National identity is a curious, and fundamentally artificial, construct. According to Benedict Anderson the nation is nothing more than an ‘imagined community’ built upon the conceit that no one in a nation can know everyone else within it yet they still irrationally perceive the nation as a unified community. This idea of the nation can be seen in the ways nations choose to portray their own history. By looking at who nations immortalise in marble and bronze in city centres, we can see how national identity has developed in different regions. At odds are the intangible, cultural form of identity and the more physical, often militaristic versions.
Whilst travelling through Eastern Europe in the summer of 2015, I noticed something interesting about how in particular Slavic countries have chosen to represent their national history. In the centre of the main square of Krakow, surrounded by overpriced restaurants, an impressive cathedral, and eager leafleteers stands a huge monument to Adam Mickiewicz (1798-1855). This was a figure completely unfamiliar to me but that in itself was not unsurprising. Despite my Polish ancestry, I would struggle with anything but the broadest sweeps of Polish history. However it turned out Mickiewicz was not the general or politician one might expect to find commemorated in a major European city, but a poet.
Mickiewicz is an artist rarely studied in Britain, but of great national significance to Poland as a Romantic Poet of the nineteenth century. Perhaps Mickiewicz’s most famed work is the epic poem ‘Pan Tadeusz’. The poem takes place in 1811, documenting a turning point in Polish history where the region had been partitioned between Russian, Prussian, and Austrian armed forces and thus erased from the political map of Europe. Of such national importance is Mickiewicz’s poem that it is compulsory reading for all schoolchildren.
Key to Anderson’s understanding of the nation is the development of ‘print capitalism’, the dominance of a single localised vernacular in print media that, in the early modern period, replaced Latin as the language of choice. The uniformity of a single language spoken by all citizens, not just the intellectual elite, served to foster the idea of the imagined community – the nation.
For Poland, Mickiewicz’s epic poem written in Polish represented this shift and thus built the foundations upon which a fledgling nation-state could be built. This is why his statue is the most prominent in Krakow, and why across Eastern Europe tourists are presented with similar representations of national history.
For example, in the central square of Ljubljana, the most prominent monument is to nineteenth century Slovenian poet France Prešeren who enjoys a similar position in the Slovenian national psyche as Mickiewicz to the Polish.
In a similar vein the largest statue in Split, Croatia is of the tenth century bishop Grgur Ninski. Whilst representing a very different figure to Mickiewicz or Preseren, Ninski pioneered church services in the Croation language over Latin and therefore made similar advances in the development of a singular national print language, if eight centuries prior to the romantic poets.
Poland, Slovenia, Croatia and many other Eastern European nations have not been independent politically for millennia. Instead they have been variously conquered, divided or occupied by neighbouring European powers. As such, these national identities did not manifest in tangible forms such as political or military success. Rather identity was confined to language and thus it is the poets who are venerated for keeping alive the idea of the nation. By continuing to write in the Polish language, Mickiewicz ensured the idea of Poland could survive and outlast the occupying forces.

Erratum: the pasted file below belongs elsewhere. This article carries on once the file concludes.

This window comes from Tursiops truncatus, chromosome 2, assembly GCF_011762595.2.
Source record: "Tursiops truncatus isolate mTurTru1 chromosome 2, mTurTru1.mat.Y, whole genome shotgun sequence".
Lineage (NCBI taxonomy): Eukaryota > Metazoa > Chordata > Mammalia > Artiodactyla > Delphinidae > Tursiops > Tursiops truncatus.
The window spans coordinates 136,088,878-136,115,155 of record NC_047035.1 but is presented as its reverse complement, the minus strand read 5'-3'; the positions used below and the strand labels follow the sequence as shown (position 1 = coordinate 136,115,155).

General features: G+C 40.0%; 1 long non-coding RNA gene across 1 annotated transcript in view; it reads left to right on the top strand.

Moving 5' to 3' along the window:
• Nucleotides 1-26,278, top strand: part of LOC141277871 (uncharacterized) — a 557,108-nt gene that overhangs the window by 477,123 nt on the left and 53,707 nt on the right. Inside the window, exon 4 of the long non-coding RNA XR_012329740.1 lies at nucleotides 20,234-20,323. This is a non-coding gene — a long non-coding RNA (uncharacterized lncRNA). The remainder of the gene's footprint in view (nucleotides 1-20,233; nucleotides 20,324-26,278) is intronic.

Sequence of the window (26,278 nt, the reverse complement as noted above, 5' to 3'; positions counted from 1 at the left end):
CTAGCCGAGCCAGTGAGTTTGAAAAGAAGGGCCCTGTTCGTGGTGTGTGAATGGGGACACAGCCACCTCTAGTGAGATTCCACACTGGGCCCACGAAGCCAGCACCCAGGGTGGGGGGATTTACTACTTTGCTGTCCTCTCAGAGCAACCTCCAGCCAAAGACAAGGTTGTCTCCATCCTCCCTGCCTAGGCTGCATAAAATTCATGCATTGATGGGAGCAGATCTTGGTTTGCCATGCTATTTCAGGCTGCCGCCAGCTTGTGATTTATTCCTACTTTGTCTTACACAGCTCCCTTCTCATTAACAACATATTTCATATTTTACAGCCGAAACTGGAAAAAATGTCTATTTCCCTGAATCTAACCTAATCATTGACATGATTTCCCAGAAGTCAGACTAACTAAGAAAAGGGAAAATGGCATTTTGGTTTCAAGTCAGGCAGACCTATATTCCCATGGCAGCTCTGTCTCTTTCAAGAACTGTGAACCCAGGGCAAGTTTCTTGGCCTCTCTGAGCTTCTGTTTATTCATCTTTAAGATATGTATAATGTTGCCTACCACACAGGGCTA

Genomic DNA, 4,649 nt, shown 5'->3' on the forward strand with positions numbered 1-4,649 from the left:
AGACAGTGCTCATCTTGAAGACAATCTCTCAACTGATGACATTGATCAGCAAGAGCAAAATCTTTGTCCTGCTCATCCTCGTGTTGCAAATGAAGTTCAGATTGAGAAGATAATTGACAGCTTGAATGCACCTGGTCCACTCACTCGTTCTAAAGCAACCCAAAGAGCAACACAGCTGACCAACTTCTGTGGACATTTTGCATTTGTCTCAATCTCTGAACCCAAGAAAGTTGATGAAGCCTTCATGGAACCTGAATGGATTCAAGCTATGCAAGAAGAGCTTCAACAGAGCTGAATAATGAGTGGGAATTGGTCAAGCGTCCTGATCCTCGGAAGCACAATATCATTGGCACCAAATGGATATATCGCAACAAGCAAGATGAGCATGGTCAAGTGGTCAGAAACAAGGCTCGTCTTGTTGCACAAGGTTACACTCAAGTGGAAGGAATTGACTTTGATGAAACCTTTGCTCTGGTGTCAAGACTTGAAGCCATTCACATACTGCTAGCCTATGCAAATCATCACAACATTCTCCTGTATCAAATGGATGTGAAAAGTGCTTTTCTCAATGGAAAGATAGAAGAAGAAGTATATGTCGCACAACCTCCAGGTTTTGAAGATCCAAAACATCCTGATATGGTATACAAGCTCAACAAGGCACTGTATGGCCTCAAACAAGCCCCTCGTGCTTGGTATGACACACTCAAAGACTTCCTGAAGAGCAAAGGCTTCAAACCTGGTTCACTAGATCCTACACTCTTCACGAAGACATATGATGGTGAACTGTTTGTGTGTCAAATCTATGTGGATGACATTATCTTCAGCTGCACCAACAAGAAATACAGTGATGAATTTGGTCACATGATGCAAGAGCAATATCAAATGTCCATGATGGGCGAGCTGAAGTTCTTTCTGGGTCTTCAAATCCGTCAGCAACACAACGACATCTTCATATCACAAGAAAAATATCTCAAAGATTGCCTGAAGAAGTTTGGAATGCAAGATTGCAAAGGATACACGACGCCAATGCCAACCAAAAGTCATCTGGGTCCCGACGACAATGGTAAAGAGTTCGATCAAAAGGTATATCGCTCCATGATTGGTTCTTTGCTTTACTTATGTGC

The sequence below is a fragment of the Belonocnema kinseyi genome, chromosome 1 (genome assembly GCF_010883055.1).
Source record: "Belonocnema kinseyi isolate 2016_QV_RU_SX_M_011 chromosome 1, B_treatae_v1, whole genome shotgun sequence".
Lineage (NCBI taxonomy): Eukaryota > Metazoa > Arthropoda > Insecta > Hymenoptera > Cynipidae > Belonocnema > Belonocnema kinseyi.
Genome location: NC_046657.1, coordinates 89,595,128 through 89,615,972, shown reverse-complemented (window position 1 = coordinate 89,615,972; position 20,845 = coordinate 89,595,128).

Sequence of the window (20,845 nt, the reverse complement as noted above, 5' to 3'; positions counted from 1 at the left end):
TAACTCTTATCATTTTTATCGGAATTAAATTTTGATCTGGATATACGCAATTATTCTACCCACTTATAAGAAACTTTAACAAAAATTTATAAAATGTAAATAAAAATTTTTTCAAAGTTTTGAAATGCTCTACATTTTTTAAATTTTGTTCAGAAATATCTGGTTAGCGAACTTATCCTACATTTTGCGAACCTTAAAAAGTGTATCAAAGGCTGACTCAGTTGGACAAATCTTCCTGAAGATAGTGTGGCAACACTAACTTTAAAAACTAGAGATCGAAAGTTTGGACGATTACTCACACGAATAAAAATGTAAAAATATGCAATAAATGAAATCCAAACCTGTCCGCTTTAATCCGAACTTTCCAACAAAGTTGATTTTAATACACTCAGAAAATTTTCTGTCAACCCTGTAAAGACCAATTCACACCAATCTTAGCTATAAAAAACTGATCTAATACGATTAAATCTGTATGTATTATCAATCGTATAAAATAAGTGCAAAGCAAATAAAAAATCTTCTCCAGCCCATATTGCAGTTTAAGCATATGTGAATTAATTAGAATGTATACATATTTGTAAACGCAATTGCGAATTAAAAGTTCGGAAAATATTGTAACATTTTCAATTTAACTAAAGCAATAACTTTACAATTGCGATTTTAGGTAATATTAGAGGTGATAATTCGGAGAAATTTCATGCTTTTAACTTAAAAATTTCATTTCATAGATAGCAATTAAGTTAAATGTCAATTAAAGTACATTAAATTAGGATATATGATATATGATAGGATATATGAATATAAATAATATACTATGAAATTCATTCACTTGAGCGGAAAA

When you compare these forms of national commemoration to other European nations that have existed uninterrupted for over a thousands years, such as France, Russia, and England, there is a stark contrast. In the most important public squares and spaces in London it is not poets but military commanders that are commemorated. The victor of Trafalgar, Horatio Nelson, rules atop a fifty-metre-high column over Trafalgar Square. The Duke of Wellington parades outside the Stock Exchange. Oliver Cromwell stands resolute defending the Parliament he once led through Civil War.
Britain’s great romantic poets are not commemorated in nearly the same pomp. Even Shakespeare is relegated to a modest memorial in Leicester Square. It is the uninterrupted nature of Britain (and previously England) as a political entity that ensures that national identity has manifested in tangible, political forms, not the cultural realm.
This reality of public history is a reality of our present. Is it not the case that Britain attempts to cling to it’s long-gone global power in increasingly desperate displays? After all why in the twenty-first century does a tiny island in the North Atlantic rub shoulders with America, China and Russia at the Security Council? Britain imagines it’s national identity as one of continuing tangible power. A history built on statesmen and generals. Perhaps it would be of enormous benefit not only to our national psyche but also future generations if greater focus was instead placed upon Shelley, Milton, and Chaucer in both our public spaces, collective consciousness and the history classroom.
Each imagined community is shaped by its citizens and how they chose to represent themselves throughout history. Nations that have survived centuries of invasions through a resilience of language are, to me, all the richer for it and can look upon their heroes in marble and bronze with pride. Literary giants in a medium of blood-stained generals and repressive kings.